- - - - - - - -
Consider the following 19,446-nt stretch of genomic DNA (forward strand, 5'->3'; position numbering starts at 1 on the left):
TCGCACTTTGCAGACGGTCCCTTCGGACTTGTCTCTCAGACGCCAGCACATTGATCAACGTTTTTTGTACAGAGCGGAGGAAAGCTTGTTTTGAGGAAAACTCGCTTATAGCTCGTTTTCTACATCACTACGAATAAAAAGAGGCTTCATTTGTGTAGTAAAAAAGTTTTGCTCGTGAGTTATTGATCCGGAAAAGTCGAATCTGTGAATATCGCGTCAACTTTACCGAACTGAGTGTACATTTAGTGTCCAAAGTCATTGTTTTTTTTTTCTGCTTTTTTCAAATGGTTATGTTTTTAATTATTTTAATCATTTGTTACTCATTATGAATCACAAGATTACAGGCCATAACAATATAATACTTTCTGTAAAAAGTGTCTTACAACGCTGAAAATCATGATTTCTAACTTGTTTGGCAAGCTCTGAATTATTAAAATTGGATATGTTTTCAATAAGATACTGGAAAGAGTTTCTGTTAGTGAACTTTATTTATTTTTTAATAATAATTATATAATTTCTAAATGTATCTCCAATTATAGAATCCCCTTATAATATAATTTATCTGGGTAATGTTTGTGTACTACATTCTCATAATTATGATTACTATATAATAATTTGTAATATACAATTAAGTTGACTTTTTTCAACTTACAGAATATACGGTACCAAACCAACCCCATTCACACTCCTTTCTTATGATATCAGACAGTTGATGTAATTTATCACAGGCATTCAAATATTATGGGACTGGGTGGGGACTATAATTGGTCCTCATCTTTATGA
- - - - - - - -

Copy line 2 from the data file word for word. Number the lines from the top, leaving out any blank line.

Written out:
TCGCACTTTGCAGACGGTCCCTTCGGACTTGTCTCTCAGACGCCAGCACATTGATCAACGTTTTTTGTACAGAGCGGAGGAAAGCTTGTTTTGAGGAAAACTCGCTTATAGCTCGTTTTCTACATCACTACGAATAAAAAGAGGCTTCATTTGTGTAGTAAAAAAGTTTTGCTCGTGAGTTATTGATCCGGAAAAGTCGAATCTGTGAATATCGCGTCAACTTTACCGAACTGAGTGTACATTTAGTGTCCAAAGTCATTGTTTTTTTTTTCTGCTTTTTTCAAATGGTTATGTTTTTAATTATTTTAATCATTTGTTACTCATTATGAATCACAAGATTACAGGCCATAACAATATAATACTTTCTGTAAAAAGTGTCTTACAACGCTGAAAATCATGATTTCTAACTTGTTTGGCAAGCTCTGAATTATTAAAATTGGATATGTTTTCAATAAGATACTGGAAAGAGTTTCTGTTAGTGAACTTTATTTATTTTTTAATAATAATTATATAATTTCTAAATGTATCTCCAATTATAGAATCCCCTTATAATATAATTTATCTGGGTAATGTTTGTGTACTACATTCTCATAATTATGATTACTATATAATAATTTGTAATATACAATTAAGTTGACTTTTTTCAACTTACAGAATATACGGTACCAAACCAACCCCATTCACACTCCTTTCTTATGATATCAGACAGTTGATGTAATTTATCACAGGCATTCAAATATTATGGGACTGGGTGGGGACTATAATTGGTCCTCATCTTTATGA